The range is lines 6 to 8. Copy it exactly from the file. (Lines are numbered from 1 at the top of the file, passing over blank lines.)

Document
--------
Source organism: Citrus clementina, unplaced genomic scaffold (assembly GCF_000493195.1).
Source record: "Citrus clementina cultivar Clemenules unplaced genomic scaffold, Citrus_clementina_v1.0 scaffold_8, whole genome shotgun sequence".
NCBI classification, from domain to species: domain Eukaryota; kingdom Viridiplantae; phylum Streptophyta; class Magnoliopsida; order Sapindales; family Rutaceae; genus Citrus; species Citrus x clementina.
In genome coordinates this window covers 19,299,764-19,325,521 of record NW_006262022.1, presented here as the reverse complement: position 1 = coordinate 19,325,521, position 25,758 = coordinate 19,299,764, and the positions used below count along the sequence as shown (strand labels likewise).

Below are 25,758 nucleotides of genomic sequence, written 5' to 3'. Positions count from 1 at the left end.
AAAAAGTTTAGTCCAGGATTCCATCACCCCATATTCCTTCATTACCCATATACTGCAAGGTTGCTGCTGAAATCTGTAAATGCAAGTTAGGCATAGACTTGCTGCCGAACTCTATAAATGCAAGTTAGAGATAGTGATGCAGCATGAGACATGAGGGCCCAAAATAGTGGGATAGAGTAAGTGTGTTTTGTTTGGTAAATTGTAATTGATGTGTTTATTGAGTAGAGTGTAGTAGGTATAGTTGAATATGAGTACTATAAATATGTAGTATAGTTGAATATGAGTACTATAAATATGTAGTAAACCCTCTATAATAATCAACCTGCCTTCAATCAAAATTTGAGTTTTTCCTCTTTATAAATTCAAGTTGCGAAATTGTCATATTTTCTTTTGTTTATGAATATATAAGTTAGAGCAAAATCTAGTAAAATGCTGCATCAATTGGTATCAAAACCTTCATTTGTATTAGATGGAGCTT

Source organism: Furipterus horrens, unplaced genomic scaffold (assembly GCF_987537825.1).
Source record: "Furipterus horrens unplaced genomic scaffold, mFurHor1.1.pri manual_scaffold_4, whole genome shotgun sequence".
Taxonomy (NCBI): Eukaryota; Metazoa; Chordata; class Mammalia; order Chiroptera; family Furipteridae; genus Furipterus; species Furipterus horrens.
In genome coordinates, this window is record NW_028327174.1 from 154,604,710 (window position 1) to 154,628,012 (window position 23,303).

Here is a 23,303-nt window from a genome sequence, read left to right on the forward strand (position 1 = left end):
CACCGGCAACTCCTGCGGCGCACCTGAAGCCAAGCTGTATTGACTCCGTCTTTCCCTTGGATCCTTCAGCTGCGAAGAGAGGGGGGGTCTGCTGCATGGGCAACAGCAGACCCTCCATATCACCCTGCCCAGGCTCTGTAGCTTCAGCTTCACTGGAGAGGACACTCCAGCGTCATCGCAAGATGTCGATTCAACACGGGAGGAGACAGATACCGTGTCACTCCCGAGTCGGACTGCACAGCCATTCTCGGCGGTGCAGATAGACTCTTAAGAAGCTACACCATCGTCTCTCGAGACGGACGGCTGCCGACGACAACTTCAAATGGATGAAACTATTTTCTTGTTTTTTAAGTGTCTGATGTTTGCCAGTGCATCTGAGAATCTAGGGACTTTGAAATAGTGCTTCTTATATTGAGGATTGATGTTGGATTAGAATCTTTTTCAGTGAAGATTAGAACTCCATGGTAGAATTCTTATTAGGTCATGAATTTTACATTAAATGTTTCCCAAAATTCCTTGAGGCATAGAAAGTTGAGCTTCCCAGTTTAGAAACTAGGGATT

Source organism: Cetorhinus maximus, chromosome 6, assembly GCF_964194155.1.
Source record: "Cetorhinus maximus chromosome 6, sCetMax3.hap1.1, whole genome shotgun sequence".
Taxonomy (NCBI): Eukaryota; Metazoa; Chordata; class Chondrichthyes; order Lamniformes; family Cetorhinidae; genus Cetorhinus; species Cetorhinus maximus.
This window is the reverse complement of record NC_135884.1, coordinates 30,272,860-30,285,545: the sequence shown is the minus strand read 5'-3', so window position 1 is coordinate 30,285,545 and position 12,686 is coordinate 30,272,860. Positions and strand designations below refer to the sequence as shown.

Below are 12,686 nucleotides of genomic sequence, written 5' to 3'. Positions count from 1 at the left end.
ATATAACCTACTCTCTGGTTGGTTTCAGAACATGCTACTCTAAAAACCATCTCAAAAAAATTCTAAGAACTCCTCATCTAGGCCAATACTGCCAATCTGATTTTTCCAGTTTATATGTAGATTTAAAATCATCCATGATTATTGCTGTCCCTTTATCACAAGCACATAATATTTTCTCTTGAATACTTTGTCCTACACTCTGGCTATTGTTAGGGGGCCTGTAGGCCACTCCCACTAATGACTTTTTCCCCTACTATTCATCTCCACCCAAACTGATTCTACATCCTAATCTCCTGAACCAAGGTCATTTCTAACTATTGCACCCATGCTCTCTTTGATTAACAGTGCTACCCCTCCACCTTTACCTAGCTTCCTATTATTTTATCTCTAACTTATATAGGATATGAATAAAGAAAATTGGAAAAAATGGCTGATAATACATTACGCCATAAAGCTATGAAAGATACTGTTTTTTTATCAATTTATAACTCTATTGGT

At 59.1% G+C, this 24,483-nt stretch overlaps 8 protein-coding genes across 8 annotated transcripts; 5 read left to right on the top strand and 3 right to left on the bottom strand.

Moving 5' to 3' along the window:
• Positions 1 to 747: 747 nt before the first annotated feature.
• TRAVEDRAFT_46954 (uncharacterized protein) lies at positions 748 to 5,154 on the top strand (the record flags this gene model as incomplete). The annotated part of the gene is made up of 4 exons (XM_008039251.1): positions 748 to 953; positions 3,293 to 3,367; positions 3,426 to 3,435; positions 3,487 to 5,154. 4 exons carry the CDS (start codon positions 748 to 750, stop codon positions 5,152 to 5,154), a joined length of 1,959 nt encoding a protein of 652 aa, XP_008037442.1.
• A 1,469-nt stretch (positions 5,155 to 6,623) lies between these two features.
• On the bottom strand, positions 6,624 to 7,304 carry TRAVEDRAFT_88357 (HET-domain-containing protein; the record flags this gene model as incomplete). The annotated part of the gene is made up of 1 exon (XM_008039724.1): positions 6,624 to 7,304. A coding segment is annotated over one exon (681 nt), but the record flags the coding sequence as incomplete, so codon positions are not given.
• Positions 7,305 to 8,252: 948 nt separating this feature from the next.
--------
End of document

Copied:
AAAAAGTTTAGTCCAGGATTCCATCACCCCATATTCCTTCATTACCCATATACTGCAAGGTTGCTGCTGAAATCTGTAAATGCAAGTTAGGCATAGACTTGCTGCCGAACTCTATAAATGCAAGTTAGAGATAGTGATGCAGCATGAGACATGAGGGCCCAAAATAGTGGGATAGAGTAAGTGTGTTTTGTTTGGTAAATTGTAATTGATGTGTTTATTGAGTAGAGTGTAGTAGGTATAGTTGAATATGAGTACTATAAATATGTAGTATAGTTGAATATGAGTACTATAAATATGTAGTAAACCCTCTATAATAATCAACCTGCCTTCAATCAAAATTTGAGTTTTTCCTCTTTATAAATTCAAGTTGCGAAATTGTCATATTTTCTTTTGTTTATGAATATATAAGTTAGAGCAAAATCTAGTAAAATGCTGCATCAATTGGTATCAAAACCTTCATTTGTATTAGATGGAGCTT

Source organism: Furipterus horrens, unplaced genomic scaffold (assembly GCF_987537825.1).
Source record: "Furipterus horrens unplaced genomic scaffold, mFurHor1.1.pri manual_scaffold_4, whole genome shotgun sequence".